According to the head of RKN Aleksandr Zharov, the authority has managed to block 30 percent of Telegram networks, and the amount of complaints from services that have suffered as a result of the ban is “quite low.” RKN has also issued warnings to proxy and VPN service owners about upcoming bans citing “extremism and calls for mass disturbances.”

Meanwhile, Telegram’s creator Pavel Durov posted on his Vk.com social media profile that he is giving donations in Bitcoin (BTC) to proxy and VPN administrators in order to support the resistance. Durov claims he is “happy to donate millions of dollars of personal funds” to protect digital freedoms and progress.

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The Winklevoss Brothers Receive Patent For Digital Transaction Security System

Winklevoss IP, owned by brothers Cameron and Tyler Winklevoss, has been granted a patent for a system to enhance the security of digital transactions, according to a patent document published by the US Patent and Trademarks Office (SPTO) April 10.

According to the patent, the new system is an “improvement to computer security technology” that seeks to embrace a “system, method, and program product for processing secure transactions within a cloud computing system” implementing common cryptographic encryption principles.

As the authors claim in the patent, the system would provide a secure means of data verification in order to prevent “unauthorized access of information over external data connections.”

According to the patent’s abstract, the described computing sub-system would operate the first electronic processing request, then verify and decrypt the first signed data before producing the second processing output that would be encrypted and transmitted to a second sub-system involving a second private key.

“The present invention can provide verification that a user is authorized or that a user session is authorized, such as having valid user credentials and the session not having timed out. The authenticity of any client request received from a user device, or configured to appear as if it originated from a user device, can be confirmed by the computing system. In other embodiments, communications among sub-systems of a computing system can be verified using the trust chain verified computing methods of the present invention.”

The cloud computing security system patented by the Winklevoss twins may be applied to their cryptocurrency exchange Gemini, which is set to start offering cryptocurrency block trading with large amounts of Bitcoin (BTC) and Ethereum (ETH) outside of their regular order books starting April 12.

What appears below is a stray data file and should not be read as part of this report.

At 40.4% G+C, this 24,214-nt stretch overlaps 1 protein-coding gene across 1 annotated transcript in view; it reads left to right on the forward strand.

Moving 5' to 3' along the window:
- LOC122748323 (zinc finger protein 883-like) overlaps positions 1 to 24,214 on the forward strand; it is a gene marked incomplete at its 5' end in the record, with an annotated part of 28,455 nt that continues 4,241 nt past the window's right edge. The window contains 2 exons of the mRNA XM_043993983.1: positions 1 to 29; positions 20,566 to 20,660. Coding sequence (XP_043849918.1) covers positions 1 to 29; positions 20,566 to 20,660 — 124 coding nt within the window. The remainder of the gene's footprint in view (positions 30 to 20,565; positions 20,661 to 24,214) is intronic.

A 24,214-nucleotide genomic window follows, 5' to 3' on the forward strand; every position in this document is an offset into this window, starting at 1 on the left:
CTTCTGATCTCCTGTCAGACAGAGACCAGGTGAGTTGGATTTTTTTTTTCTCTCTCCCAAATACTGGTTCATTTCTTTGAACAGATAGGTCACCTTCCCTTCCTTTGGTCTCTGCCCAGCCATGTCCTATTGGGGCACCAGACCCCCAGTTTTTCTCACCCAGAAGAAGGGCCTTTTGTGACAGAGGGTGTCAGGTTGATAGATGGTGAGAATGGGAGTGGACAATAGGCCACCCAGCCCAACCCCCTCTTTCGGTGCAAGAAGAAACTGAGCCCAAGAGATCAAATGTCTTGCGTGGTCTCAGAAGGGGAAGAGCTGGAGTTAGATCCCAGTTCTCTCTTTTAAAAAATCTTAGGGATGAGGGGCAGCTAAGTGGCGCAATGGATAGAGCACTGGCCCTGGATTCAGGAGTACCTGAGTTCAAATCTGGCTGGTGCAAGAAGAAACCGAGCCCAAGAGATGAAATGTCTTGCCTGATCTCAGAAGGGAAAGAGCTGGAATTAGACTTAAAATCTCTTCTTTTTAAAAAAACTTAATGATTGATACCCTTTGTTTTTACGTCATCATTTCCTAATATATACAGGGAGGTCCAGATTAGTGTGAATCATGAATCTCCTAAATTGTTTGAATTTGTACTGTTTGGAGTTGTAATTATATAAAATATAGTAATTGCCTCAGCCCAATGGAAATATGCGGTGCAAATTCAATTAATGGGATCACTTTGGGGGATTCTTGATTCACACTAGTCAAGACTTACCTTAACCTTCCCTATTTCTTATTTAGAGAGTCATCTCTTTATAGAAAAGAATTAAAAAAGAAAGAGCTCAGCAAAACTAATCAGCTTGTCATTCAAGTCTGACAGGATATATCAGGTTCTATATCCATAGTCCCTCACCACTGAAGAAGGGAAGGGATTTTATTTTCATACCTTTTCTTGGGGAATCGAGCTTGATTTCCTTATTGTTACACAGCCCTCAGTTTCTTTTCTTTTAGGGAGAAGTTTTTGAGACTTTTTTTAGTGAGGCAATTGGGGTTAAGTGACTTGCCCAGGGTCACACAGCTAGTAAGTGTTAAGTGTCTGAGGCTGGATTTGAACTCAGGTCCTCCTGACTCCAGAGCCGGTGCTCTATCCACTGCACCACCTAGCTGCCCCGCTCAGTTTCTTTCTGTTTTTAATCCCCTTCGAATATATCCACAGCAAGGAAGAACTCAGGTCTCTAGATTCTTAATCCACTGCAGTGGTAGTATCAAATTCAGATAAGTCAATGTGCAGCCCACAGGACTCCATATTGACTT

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Easy as Chat? Stellar Invests in OKCupid Founders' Crypto Quest

Settling a tab in crypto tokens?

While the idea may seem far from mainstream, it’s actually at the center of a deal that finds the non-profit behind the world’s eighth-largest blockchain, the Stellar Development Foundation, funding the co-founders of OKCupid and their new cryptography-centric startup, Keybase.

Revealed exclusively to CoinDesk, Keybase has accepted an undisclosed investment from Stellar. But while the terms of the deal aren’t known, the startup wasn’t shy in boasting about the alleged size. Stellar was so keen on the concept, the company now says it won’t need to pursue a Series B round at all.

And that’s no small feat. Founded in 2014, Keybase is built around improving end-to-end encryption, a goal for which it has secured $10.8 million in venture funding in a round led by Andreessen Horowitz.

Thursday’s deal, however, isn’t a typical VC round. (As evidence, Stellar isn’t taking a seat on the Keybase board.) “It’s a very friendly and mutually beneficial arrangement. It’s significantly less formal than a traditional venture round,” Keybase co-founder Chris Coyne explained.

But if the idea and its participants sound surprising, Coyne, who helped launch the well-known U.S. dating aggregator in the 2000s, sees it as a continuation of years of interest in cryptocurrencies.

In fact, near the end of his time at the matchmaking giant, Coyne and his partners made OKCupid one of the first well-known tech companies to accept bitcoin payments.

Conye recalls:

“What I realized while this integration was happening was that people had to go through this huge effort to acquire this bitcoin, and then we were just taking it from them. It never felt like anything was really happening on the consumer side.”